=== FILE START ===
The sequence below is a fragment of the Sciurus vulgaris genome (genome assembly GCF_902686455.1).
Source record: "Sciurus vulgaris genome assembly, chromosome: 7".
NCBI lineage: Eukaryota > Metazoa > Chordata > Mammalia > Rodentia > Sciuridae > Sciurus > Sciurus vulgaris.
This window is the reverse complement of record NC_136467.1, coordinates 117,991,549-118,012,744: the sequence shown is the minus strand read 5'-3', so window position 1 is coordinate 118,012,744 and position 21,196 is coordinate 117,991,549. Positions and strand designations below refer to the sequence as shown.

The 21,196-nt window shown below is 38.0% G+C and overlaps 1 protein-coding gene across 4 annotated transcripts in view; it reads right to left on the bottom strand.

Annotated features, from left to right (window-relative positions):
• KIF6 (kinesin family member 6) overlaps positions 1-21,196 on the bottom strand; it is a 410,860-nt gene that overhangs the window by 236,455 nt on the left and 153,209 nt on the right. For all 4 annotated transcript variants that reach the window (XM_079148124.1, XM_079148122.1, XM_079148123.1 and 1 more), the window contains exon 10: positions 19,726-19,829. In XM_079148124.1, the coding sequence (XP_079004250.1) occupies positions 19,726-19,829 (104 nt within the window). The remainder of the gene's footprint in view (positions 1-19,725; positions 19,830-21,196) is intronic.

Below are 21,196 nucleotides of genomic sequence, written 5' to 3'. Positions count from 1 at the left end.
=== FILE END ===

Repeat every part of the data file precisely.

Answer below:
The sequence below is a fragment of the Sciurus vulgaris genome (genome assembly GCF_902686455.1).
Source record: "Sciurus vulgaris genome assembly, chromosome: 7".
NCBI lineage: Eukaryota > Metazoa > Chordata > Mammalia > Rodentia > Sciuridae > Sciurus > Sciurus vulgaris.
This window is the reverse complement of record NC_136467.1, coordinates 117,991,549-118,012,744: the sequence shown is the minus strand read 5'-3', so window position 1 is coordinate 118,012,744 and position 21,196 is coordinate 117,991,549. Positions and strand designations below refer to the sequence as shown.

The 21,196-nt window shown below is 38.0% G+C and overlaps 1 protein-coding gene across 4 annotated transcripts in view; it reads right to left on the bottom strand.

Annotated features, from left to right (window-relative positions):
• KIF6 (kinesin family member 6) overlaps positions 1-21,196 on the bottom strand; it is a 410,860-nt gene that overhangs the window by 236,455 nt on the left and 153,209 nt on the right. For all 4 annotated transcript variants that reach the window (XM_079148124.1, XM_079148122.1, XM_079148123.1 and 1 more), the window contains exon 10: positions 19,726-19,829. In XM_079148124.1, the coding sequence (XP_079004250.1) occupies positions 19,726-19,829 (104 nt within the window). The remainder of the gene's footprint in view (positions 1-19,725; positions 19,830-21,196) is intronic.

Below are 21,196 nucleotides of genomic sequence, written 5' to 3'. Positions count from 1 at the left end.